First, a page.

North American free trade deal tries not to be caught up in U.S. politics

Whether it’s called NAFTA, as the president of the United States did this week, or USMCA, the North American trade deal needs to move fast if it is going to avoid going slow.

“No one can, with a straight face, tell us that Canadian steel and aluminum pose a threat to American national security,” said Canada’s Foreign Affairs Minister Chrystia Freeland after a meeting in Washington March 25, as she attempts to get a deal headed to Congress for approval.

“I made the case to ambassador Lighthizer that these tariffs are completely unacceptable to Canada … to impose these tariffs on steel and aluminum on national security grounds is illegal, unjustified and frankly completely absurd,” she said.

Freeland was fresh from a meeting with U.S. Trade Representative Robert Lighthizer, where the two spent most of their time discussing that issue in the face of attempting to ratify last year’s three-nation trade deal.

“These tariffs cause many questions about ratifying NAFTA under these conditions…. Many Canadians feel this NAFTA is a free trade deal with the United States. All countries made some compromises to make this deal and in order to move ahead with that deal, the right thing is there should be no 232-tariffs or retaliatory measures between our three countries,” said Freeland.

The U.S. imposed its Section 232 tariffs for steel and aluminum a year ago to create advantages for its domestic producers on the grounds of protecting national security, while leveraging negotiations around the renewal of NAFTA. A program to lift tariffs on the two metals from Canada and Mexico was linked to the renegotiation of the NAFTA but did not make it through that process. Both Canada and Mexico have told U.S. lawmakers that it must be removed for the new NAFTA to be completed.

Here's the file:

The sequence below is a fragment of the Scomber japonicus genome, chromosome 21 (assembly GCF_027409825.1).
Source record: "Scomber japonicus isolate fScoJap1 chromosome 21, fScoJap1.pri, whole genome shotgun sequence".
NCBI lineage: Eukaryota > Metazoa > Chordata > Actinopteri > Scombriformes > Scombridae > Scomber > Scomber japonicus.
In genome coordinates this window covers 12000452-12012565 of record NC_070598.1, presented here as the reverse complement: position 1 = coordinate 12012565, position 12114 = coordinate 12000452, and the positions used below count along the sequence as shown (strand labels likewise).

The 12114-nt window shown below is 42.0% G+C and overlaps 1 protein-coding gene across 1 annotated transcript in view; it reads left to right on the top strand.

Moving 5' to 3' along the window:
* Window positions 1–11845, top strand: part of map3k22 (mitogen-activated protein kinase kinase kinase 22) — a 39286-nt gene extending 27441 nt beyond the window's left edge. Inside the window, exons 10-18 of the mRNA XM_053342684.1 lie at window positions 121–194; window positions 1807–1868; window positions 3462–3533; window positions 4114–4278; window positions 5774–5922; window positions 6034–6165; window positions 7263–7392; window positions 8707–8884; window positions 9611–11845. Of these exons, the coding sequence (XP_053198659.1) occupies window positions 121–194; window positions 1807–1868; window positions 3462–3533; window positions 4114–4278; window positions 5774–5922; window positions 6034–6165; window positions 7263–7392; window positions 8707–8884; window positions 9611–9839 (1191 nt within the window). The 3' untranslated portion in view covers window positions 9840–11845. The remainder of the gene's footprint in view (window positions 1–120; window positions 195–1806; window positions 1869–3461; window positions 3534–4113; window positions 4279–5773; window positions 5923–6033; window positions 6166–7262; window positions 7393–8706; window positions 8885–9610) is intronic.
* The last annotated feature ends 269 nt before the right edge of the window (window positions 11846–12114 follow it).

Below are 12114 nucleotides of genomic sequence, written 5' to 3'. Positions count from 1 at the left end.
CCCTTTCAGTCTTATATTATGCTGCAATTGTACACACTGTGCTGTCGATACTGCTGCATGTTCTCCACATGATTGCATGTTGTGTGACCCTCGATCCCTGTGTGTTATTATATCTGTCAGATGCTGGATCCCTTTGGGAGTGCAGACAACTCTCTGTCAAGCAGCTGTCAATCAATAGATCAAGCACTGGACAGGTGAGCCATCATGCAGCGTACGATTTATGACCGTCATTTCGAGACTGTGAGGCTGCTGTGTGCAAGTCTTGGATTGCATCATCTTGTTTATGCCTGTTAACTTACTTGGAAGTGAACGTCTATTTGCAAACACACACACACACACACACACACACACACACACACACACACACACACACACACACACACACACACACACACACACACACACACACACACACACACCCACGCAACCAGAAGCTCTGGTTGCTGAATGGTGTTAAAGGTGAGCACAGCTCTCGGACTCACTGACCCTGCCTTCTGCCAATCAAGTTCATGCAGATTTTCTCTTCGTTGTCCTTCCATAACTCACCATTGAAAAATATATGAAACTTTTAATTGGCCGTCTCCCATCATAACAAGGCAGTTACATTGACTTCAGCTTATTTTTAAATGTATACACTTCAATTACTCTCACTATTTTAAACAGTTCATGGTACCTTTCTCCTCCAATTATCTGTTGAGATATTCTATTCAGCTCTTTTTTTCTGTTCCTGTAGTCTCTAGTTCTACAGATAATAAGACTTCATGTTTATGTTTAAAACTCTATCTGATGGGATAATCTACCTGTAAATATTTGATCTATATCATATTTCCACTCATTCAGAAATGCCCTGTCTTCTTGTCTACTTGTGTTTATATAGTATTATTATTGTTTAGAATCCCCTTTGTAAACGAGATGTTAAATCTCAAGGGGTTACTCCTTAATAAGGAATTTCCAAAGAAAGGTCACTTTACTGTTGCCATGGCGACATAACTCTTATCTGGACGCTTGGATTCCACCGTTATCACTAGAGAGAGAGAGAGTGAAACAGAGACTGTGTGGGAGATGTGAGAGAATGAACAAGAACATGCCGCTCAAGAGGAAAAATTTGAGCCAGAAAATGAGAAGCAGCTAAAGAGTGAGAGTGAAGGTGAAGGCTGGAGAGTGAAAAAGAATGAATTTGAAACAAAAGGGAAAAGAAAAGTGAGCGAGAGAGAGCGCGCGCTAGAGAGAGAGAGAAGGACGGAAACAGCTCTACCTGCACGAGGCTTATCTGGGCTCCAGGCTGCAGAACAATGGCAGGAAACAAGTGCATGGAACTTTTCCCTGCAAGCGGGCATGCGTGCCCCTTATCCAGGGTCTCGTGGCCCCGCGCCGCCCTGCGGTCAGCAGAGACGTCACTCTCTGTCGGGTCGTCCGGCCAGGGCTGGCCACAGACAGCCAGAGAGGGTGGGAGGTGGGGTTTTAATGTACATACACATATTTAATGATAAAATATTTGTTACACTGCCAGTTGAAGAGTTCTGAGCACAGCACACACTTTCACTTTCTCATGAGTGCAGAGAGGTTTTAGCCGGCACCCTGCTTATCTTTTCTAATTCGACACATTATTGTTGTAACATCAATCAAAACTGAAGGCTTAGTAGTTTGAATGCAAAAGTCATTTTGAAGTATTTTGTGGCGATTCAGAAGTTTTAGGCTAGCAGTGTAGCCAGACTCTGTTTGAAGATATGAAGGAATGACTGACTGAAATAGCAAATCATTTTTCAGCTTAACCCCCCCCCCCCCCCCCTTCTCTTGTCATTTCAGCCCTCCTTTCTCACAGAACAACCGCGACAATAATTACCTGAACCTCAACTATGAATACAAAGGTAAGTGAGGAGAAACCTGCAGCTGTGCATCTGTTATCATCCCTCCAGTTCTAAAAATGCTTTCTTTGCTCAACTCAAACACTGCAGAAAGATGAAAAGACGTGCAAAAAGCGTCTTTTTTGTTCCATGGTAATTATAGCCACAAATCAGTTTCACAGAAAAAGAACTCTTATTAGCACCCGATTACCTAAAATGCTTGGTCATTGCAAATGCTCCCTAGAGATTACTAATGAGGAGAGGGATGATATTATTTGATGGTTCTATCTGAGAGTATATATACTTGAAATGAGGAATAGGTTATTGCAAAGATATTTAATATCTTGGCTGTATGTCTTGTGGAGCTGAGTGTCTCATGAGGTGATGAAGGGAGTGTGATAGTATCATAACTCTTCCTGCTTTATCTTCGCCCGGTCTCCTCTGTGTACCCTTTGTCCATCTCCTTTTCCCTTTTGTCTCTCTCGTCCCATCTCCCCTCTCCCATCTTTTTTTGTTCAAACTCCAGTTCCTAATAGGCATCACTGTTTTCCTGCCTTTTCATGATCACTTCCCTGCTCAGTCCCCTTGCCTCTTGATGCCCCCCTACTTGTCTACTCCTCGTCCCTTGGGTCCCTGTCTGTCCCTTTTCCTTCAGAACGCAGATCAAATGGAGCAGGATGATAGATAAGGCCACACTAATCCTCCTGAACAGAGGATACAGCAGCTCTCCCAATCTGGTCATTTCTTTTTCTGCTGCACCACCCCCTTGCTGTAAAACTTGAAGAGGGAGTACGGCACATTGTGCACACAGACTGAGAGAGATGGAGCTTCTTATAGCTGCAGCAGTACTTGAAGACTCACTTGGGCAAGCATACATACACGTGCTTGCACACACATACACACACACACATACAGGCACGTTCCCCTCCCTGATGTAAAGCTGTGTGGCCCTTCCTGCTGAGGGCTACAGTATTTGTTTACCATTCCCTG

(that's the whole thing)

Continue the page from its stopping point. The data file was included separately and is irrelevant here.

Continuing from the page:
Freeland said she knows Canada’s retaliatory measures on $16 billion of targeted trade are hurting American businesses. These include import surtaxes on many steel and aluminum products, as well as agriculture and food products, such as processed meats, and many paper items.

Canadian farm equipment manufacturers say they are having to increase equipment and building prices as a result of the effects of the 232 tariffs (see our story in the March 21 edition of the Western Producer), which have driven up prices for the American metal they have to buy.

Several U.S. lawmakers have said they did not believe the new U.S.-Mexico-Canada Agreement, or USMCA, or CUSMA as it is known in Canadian legislation, could be ratified by the U.S. Congress if the metals tariffs along with retaliatory duties on American farm and other products were left in place.

The U.S administration has sought quotas on steel and aluminum in lieu of tariffs, but Canada and Mexico have resisted these, arguing that their metals pose no threat to U.S. national security.

USMCA-enabling legislation needs to be placed in front of Congress so it could be considered before the House recesses in August if it is going to avoid being caught up in another border wall funding fight in the fall or the subsequent 2020 presidential election campaign.


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